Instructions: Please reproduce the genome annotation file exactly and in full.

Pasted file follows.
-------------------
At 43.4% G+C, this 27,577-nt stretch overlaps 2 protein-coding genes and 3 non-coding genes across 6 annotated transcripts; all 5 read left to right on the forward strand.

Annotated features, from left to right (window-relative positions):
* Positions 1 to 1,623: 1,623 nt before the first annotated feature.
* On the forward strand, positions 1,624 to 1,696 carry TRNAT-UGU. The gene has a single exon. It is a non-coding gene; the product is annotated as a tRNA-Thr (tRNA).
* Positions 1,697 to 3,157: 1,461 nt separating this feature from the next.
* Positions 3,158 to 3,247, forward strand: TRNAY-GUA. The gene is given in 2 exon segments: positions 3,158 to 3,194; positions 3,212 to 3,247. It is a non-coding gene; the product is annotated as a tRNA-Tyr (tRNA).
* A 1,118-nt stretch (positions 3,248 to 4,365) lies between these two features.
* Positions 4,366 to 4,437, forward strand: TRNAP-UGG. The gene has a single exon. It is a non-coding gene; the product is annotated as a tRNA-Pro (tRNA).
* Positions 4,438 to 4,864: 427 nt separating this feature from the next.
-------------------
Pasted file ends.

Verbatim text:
At 43.4% G+C, this 27,577-nt stretch overlaps 2 protein-coding genes and 3 non-coding genes across 6 annotated transcripts; all 5 read left to right on the forward strand.

Annotated features, from left to right (window-relative positions):
* Positions 1 to 1,623: 1,623 nt before the first annotated feature.
* On the forward strand, positions 1,624 to 1,696 carry TRNAT-UGU. The gene has a single exon. It is a non-coding gene; the product is annotated as a tRNA-Thr (tRNA).
* Positions 1,697 to 3,157: 1,461 nt separating this feature from the next.
* Positions 3,158 to 3,247, forward strand: TRNAY-GUA. The gene is given in 2 exon segments: positions 3,158 to 3,194; positions 3,212 to 3,247. It is a non-coding gene; the product is annotated as a tRNA-Tyr (tRNA).
* A 1,118-nt stretch (positions 3,248 to 4,365) lies between these two features.
* Positions 4,366 to 4,437, forward strand: TRNAP-UGG. The gene has a single exon. It is a non-coding gene; the product is annotated as a tRNA-Pro (tRNA).
* Positions 4,438 to 4,864: 427 nt separating this feature from the next.